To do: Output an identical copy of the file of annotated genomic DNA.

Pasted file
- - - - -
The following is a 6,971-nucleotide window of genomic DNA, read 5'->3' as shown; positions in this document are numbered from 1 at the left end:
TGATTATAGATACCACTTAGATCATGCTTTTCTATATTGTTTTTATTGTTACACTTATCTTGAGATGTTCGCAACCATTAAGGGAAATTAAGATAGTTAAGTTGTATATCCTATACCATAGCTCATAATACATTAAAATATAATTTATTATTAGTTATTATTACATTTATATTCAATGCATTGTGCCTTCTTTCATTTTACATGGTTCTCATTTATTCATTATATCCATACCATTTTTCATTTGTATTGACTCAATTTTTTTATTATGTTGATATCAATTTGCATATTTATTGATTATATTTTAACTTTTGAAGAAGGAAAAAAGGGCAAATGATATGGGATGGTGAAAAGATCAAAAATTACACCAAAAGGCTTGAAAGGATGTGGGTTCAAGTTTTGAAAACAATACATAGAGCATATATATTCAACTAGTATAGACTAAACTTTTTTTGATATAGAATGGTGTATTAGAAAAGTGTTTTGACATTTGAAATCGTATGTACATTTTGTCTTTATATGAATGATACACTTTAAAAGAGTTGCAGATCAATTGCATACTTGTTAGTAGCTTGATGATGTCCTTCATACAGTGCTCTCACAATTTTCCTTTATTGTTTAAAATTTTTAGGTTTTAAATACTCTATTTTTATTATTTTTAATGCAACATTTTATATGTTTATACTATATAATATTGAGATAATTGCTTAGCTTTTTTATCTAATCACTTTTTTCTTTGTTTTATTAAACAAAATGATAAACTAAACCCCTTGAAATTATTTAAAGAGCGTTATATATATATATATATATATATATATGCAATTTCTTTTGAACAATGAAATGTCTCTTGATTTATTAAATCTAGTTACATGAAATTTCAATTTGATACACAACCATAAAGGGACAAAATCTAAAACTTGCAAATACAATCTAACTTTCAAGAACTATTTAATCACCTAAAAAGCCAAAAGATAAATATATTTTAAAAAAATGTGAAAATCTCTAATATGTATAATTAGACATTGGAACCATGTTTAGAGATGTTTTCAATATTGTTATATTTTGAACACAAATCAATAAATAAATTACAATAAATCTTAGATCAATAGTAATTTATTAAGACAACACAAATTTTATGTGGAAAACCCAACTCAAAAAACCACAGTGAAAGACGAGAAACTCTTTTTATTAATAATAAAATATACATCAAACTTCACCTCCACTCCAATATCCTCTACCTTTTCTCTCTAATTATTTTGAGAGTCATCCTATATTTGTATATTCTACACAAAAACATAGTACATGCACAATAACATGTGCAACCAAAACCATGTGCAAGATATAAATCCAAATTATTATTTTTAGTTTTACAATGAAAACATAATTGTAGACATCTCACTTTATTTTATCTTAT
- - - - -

The following is a 6,971-nucleotide window of genomic DNA, read 5'->3' as shown; positions in this document are numbered from 1 at the left end:
TGATTATAGATACCACTTAGATCATGCTTTTCTATATTGTTTTTATTGTTACACTTATCTTGAGATGTTCGCAACCATTAAGGGAAATTAAGATAGTTAAGTTGTATATCCTATACCATAGCTCATAATACATTAAAATATAATTTATTATTAGTTATTATTACATTTATATTCAATGCATTGTGCCTTCTTTCATTTTACATGGTTCTCATTTATTCATTATATCCATACCATTTTTCATTTGTATTGACTCAATTTTTTTATTATGTTGATATCAATTTGCATATTTATTGATTATATTTTAACTTTTGAAGAAGGAAAAAAGGGCAAATGATATGGGATGGTGAAAAGATCAAAAATTACACCAAAAGGCTTGAAAGGATGTGGGTTCAAGTTTTGAAAACAATACATAGAGCATATATATTCAACTAGTATAGACTAAACTTTTTTTGATATAGAATGGTGTATTAGAAAAGTGTTTTGACATTTGAAATCGTATGTACATTTTGTCTTTATATGAATGATACACTTTAAAAGAGTTGCAGATCAATTGCATACTTGTTAGTAGCTTGATGATGTCCTTCATACAGTGCTCTCACAATTTTCCTTTATTGTTTAAAATTTTTAGGTTTTAAATACTCTATTTTTATTATTTTTAATGCAACATTTTATATGTTTATACTATATAATATTGAGATAATTGCTTAGCTTTTTTATCTAATCACTTTTTTCTTTGTTTTATTAAACAAAATGATAAACTAAACCCCTTGAAATTATTTAAAGAGCGTTATATATATATATATATATATATATATGCAATTTCTTTTGAACAATGAAATGTCTCTTGATTTATTAAATCTAGTTACATGAAATTTCAATTTGATACACAACCATAAAGGGACAAAATCTAAAACTTGCAAATACAATCTAACTTTCAAGAACTATTTAATCACCTAAAAAGCCAAAAGATAAATATATTTTAAAAAAATGTGAAAATCTCTAATATGTATAATTAGACATTGGAACCATGTTTAGAGATGTTTTCAATATTGTTATATTTTGAACACAAATCAATAAATAAATTACAATAAATCTTAGATCAATAGTAATTTATTAAGACAACACAAATTTTATGTGGAAAACCCAACTCAAAAAACCACAGTGAAAGACGAGAAACTCTTTTTATTAATAATAAAATATACATCAAACTTCACCTCCACTCCAATATCCTCTACCTTTTCTCTCTAATTATTTTGAGAGTCATCCTATATTTGTATATTCTACACAAAAACATAGTACATGCACAATAACATGTGCAACCAAAACCATGTGCAAGATATAAATCCAAATTATTATTTTTAGTTTTACAATGAAAACATAATTGTAGACATCTCACTTTATTTTATCTTAT